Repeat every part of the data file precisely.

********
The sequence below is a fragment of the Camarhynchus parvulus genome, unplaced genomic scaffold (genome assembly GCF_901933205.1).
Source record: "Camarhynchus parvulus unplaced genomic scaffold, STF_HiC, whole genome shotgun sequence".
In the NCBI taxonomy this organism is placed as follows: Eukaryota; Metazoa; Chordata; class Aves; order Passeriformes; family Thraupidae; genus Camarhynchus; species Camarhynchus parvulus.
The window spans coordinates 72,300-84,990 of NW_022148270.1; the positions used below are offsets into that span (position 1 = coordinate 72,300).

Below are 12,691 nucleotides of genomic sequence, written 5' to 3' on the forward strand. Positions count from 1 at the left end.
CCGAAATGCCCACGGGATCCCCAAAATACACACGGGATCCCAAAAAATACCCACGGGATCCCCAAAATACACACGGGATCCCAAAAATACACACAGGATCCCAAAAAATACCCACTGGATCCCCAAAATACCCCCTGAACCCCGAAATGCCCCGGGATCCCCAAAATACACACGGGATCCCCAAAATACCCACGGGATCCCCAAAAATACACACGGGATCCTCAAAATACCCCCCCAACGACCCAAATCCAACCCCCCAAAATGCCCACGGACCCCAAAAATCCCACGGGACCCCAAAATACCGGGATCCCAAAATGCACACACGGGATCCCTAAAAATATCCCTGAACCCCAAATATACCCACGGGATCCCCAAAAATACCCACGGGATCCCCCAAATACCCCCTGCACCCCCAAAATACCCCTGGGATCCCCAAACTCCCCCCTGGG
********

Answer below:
The sequence below is a fragment of the Camarhynchus parvulus genome, unplaced genomic scaffold (genome assembly GCF_901933205.1).
Source record: "Camarhynchus parvulus unplaced genomic scaffold, STF_HiC, whole genome shotgun sequence".
In the NCBI taxonomy this organism is placed as follows: Eukaryota; Metazoa; Chordata; class Aves; order Passeriformes; family Thraupidae; genus Camarhynchus; species Camarhynchus parvulus.
The window spans coordinates 72,300-84,990 of NW_022148270.1; the positions used below are offsets into that span (position 1 = coordinate 72,300).

Below are 12,691 nucleotides of genomic sequence, written 5' to 3' on the forward strand. Positions count from 1 at the left end.
CCGAAATGCCCACGGGATCCCCAAAATACACACGGGATCCCAAAAAATACCCACGGGATCCCCAAAATACACACGGGATCCCAAAAATACACACAGGATCCCAAAAAATACCCACTGGATCCCCAAAATACCCCCTGAACCCCGAAATGCCCCGGGATCCCCAAAATACACACGGGATCCCCAAAATACCCACGGGATCCCCAAAAATACACACGGGATCCTCAAAATACCCCCCCAACGACCCAAATCCAACCCCCCAAAATGCCCACGGACCCCAAAAATCCCACGGGACCCCAAAATACCGGGATCCCAAAATGCACACACGGGATCCCTAAAAATATCCCTGAACCCCAAATATACCCACGGGATCCCCAAAAATACCCACGGGATCCCCCAAATACCCCCTGCACCCCCAAAATACCCCTGGGATCCCCAAACTCCCCCCTGGG